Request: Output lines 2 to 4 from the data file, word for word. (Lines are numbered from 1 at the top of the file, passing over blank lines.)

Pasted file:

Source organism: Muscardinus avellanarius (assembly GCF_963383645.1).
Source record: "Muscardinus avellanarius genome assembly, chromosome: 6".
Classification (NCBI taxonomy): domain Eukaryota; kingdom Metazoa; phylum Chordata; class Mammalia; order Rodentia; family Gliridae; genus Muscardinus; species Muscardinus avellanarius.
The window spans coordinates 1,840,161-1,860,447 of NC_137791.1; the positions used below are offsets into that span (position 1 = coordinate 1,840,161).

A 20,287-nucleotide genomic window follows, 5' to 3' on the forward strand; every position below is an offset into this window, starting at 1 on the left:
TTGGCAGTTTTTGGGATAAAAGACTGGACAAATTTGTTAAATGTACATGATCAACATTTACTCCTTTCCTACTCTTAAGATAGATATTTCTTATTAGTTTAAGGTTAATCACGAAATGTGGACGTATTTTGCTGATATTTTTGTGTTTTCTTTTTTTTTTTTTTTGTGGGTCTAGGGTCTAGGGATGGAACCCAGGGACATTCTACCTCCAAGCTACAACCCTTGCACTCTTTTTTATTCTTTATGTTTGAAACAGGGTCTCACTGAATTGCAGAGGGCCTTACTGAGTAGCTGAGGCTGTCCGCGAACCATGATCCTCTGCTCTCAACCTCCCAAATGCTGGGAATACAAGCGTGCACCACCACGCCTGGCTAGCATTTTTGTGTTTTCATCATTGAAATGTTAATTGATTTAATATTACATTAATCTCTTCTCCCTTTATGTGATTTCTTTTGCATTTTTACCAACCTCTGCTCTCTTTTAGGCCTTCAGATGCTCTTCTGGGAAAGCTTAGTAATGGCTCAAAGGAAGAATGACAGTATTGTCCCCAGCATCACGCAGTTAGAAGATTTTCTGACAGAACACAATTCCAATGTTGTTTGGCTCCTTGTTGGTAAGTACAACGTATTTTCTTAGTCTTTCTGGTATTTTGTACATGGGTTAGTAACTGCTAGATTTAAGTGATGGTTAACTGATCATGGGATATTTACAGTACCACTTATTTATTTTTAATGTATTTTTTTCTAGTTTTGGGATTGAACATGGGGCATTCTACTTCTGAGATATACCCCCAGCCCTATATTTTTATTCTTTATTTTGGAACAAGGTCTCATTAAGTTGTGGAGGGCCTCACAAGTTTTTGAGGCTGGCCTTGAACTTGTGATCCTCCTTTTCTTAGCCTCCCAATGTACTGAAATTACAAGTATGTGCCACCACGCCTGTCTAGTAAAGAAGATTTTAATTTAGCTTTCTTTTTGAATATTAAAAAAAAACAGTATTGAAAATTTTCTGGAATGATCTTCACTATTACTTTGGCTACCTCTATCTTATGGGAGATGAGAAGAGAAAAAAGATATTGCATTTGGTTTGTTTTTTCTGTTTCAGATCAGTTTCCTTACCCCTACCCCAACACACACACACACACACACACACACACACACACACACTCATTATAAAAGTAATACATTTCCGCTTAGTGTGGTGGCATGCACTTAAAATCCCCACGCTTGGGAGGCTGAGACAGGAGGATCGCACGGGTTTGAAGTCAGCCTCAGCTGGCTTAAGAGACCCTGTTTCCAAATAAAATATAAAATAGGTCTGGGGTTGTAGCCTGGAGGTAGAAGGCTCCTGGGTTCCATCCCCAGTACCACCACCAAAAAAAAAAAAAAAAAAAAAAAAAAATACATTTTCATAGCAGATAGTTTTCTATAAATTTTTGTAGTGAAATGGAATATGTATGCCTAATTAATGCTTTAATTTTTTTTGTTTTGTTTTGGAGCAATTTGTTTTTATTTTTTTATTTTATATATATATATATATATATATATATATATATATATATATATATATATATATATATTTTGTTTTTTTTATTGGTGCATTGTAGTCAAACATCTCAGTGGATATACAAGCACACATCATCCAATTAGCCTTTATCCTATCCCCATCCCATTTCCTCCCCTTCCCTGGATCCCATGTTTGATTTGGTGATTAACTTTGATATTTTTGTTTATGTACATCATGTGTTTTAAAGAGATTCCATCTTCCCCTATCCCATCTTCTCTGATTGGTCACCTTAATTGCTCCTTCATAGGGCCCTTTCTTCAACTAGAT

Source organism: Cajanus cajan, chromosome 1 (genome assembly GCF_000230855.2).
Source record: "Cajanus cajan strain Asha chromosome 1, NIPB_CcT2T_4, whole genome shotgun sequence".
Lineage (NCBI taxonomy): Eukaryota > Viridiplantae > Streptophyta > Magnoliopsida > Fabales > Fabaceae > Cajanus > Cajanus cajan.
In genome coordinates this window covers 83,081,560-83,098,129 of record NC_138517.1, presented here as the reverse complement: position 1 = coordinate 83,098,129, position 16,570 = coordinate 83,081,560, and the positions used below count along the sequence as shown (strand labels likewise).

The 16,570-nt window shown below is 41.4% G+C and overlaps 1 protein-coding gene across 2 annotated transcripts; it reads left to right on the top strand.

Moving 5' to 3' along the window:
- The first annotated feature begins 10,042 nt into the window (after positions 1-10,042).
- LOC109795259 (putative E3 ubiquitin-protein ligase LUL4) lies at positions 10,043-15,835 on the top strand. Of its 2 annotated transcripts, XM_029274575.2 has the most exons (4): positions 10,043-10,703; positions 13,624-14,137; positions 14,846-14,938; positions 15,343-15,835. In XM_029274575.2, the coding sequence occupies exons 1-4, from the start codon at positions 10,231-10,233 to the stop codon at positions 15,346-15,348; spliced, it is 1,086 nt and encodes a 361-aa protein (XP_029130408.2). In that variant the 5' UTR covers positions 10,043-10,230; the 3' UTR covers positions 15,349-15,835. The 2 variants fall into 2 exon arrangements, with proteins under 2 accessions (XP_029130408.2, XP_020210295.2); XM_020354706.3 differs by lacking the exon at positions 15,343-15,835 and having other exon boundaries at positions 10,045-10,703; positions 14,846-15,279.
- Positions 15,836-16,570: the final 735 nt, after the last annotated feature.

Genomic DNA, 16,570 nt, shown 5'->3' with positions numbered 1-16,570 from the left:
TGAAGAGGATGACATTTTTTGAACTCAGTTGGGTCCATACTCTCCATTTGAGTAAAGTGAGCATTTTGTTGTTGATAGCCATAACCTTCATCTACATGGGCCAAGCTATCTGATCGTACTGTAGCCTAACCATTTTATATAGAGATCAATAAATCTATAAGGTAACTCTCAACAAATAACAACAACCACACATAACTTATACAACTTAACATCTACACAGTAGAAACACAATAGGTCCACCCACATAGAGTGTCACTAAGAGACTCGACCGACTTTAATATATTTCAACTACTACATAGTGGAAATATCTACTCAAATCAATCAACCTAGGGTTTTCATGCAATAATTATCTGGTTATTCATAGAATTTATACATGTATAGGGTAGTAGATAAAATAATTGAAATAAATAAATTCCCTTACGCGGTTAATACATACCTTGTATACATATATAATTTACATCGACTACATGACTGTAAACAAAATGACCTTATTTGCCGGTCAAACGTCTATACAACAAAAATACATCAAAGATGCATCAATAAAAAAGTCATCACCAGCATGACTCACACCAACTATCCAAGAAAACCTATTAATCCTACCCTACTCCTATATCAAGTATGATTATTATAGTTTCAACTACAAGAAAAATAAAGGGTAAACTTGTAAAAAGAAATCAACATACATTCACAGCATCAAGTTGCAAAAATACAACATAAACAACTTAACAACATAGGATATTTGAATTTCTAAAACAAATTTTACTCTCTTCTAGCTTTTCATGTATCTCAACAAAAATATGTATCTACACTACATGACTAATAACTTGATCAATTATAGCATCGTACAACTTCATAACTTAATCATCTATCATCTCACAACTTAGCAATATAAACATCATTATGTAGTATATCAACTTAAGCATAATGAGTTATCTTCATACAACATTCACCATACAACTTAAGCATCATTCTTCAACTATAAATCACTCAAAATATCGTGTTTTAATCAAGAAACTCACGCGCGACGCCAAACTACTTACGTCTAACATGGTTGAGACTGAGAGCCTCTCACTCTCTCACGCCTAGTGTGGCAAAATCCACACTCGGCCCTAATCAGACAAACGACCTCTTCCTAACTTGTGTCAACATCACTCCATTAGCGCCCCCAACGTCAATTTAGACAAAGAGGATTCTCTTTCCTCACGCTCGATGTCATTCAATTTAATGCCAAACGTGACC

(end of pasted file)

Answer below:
Source record: "Muscardinus avellanarius genome assembly, chromosome: 6".
Classification (NCBI taxonomy): domain Eukaryota; kingdom Metazoa; phylum Chordata; class Mammalia; order Rodentia; family Gliridae; genus Muscardinus; species Muscardinus avellanarius.
The window spans coordinates 1,840,161-1,860,447 of NC_137791.1; the positions used below are offsets into that span (position 1 = coordinate 1,840,161).